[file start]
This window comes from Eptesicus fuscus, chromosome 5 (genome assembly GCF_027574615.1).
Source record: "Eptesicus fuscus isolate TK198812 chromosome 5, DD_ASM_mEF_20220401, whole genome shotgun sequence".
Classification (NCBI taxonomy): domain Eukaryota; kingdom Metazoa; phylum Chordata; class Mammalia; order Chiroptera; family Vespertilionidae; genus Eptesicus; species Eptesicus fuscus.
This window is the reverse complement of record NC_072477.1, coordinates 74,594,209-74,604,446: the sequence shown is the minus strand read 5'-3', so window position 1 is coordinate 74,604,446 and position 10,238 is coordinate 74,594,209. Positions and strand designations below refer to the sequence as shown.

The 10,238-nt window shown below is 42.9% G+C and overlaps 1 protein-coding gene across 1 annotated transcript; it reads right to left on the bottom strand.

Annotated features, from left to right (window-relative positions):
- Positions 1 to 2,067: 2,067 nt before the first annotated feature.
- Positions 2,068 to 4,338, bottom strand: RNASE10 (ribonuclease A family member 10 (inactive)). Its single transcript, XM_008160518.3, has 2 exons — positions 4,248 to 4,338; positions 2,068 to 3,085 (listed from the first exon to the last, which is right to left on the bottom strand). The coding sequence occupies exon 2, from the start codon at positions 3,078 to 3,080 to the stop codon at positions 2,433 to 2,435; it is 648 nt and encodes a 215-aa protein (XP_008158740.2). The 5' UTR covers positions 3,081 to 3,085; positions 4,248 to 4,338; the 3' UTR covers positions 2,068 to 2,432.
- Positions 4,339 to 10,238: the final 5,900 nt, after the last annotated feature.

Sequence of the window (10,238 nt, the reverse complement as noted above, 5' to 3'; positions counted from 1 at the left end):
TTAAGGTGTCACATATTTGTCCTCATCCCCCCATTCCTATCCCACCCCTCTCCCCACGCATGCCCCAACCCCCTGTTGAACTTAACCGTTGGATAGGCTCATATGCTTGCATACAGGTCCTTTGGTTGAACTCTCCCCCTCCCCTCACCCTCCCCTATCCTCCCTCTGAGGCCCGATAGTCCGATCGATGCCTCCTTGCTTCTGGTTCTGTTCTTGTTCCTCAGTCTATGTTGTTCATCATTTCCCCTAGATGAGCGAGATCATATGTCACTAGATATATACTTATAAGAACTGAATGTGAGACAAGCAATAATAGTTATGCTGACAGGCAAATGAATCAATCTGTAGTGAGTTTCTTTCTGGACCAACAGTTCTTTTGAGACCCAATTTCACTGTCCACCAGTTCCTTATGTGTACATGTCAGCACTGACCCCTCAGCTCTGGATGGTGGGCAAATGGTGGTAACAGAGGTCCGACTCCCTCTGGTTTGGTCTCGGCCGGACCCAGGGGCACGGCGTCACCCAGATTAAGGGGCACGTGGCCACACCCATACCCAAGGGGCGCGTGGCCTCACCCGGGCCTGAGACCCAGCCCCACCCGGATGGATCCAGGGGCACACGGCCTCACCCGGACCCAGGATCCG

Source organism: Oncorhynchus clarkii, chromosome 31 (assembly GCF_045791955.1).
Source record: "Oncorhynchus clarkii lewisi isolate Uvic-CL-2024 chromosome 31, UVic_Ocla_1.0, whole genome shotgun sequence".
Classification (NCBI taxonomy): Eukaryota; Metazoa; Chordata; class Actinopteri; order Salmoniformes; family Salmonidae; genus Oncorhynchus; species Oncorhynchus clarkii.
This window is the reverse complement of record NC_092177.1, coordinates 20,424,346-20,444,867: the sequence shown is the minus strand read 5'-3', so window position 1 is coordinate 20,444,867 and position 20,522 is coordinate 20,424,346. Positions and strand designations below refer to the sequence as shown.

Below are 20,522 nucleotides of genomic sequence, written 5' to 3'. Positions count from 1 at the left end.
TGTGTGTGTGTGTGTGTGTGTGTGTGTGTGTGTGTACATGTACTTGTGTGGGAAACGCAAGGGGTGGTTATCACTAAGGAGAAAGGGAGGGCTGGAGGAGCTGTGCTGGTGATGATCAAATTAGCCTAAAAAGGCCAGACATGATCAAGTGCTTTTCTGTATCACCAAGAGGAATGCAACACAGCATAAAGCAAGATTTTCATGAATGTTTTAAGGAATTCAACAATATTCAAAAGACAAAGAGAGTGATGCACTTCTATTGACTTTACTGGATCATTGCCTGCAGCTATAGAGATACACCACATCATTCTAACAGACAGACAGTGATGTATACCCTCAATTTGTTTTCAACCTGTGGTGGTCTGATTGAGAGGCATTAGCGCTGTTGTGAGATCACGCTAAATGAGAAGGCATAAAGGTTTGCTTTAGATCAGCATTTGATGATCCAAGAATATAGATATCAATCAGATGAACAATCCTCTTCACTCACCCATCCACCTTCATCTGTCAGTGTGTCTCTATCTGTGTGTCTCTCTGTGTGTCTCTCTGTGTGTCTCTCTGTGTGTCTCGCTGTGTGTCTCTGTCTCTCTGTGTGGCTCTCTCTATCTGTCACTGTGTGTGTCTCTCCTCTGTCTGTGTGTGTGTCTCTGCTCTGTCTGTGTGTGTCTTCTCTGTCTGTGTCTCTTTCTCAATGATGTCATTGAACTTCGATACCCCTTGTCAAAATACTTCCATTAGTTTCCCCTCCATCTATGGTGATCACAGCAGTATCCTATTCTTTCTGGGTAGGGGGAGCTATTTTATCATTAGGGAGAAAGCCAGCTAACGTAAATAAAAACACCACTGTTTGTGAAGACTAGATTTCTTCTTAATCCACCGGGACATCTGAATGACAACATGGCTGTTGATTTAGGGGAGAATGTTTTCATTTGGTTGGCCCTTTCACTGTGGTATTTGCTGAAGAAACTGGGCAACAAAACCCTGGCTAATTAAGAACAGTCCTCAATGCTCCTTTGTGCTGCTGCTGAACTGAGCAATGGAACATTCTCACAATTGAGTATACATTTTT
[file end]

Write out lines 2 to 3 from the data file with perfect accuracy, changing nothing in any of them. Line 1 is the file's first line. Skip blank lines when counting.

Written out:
Source record: "Eptesicus fuscus isolate TK198812 chromosome 5, DD_ASM_mEF_20220401, whole genome shotgun sequence".
Classification (NCBI taxonomy): domain Eukaryota; kingdom Metazoa; phylum Chordata; class Mammalia; order Chiroptera; family Vespertilionidae; genus Eptesicus; species Eptesicus fuscus.